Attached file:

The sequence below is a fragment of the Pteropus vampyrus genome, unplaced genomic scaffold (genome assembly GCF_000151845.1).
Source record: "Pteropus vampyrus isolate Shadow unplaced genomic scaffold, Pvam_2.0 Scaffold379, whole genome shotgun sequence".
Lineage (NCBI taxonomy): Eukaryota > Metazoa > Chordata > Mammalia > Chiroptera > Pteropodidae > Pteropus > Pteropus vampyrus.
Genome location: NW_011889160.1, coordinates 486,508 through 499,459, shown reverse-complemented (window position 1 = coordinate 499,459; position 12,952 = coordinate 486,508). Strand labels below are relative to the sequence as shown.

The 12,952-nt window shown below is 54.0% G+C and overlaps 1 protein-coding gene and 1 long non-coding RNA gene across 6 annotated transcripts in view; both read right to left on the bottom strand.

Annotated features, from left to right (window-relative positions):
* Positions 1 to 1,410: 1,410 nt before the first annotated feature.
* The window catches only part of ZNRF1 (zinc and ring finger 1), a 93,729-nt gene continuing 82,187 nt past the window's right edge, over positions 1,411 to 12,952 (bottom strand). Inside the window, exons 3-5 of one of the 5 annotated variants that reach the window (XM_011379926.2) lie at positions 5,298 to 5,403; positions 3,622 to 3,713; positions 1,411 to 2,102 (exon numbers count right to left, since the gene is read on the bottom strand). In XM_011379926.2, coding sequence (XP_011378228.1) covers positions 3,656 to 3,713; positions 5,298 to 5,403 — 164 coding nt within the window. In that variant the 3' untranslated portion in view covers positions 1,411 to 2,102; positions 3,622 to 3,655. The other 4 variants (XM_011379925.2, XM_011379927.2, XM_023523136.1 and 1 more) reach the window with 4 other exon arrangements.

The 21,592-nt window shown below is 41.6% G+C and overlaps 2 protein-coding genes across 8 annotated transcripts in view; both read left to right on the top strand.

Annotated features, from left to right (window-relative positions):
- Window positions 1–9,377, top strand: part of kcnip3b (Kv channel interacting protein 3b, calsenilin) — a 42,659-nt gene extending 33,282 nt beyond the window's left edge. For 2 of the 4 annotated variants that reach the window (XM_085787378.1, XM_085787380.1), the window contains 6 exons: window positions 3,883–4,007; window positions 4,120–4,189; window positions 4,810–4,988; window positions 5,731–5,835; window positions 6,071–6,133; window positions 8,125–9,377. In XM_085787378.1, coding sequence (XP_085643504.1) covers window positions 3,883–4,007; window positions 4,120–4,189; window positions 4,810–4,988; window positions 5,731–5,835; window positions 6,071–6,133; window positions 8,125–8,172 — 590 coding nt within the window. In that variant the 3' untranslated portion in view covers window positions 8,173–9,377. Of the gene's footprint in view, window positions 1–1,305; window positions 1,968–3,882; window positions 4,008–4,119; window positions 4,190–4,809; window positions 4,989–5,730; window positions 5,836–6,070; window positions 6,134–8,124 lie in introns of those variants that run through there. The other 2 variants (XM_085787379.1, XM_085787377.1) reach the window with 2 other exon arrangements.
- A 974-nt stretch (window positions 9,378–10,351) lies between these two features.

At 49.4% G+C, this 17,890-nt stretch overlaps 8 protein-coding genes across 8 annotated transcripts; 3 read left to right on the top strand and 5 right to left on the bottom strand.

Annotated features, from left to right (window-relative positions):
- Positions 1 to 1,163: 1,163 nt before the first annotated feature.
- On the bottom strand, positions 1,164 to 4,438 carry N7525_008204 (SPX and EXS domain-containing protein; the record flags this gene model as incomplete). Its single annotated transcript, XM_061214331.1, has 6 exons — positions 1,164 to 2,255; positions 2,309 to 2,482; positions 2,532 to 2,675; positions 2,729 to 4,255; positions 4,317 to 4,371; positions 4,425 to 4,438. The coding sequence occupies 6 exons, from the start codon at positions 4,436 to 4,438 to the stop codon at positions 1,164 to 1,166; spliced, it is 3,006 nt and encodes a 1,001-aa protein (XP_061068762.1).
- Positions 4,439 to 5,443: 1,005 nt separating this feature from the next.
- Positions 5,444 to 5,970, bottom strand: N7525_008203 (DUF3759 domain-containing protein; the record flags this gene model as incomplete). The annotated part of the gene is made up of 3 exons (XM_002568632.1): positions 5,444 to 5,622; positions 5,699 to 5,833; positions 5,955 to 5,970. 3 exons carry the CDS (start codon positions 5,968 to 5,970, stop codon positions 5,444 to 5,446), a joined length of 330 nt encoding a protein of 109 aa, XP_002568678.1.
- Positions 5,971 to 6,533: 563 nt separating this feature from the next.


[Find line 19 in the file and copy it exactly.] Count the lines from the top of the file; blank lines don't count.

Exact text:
- Positions 5,971 to 6,533: 563 nt separating this feature from the next.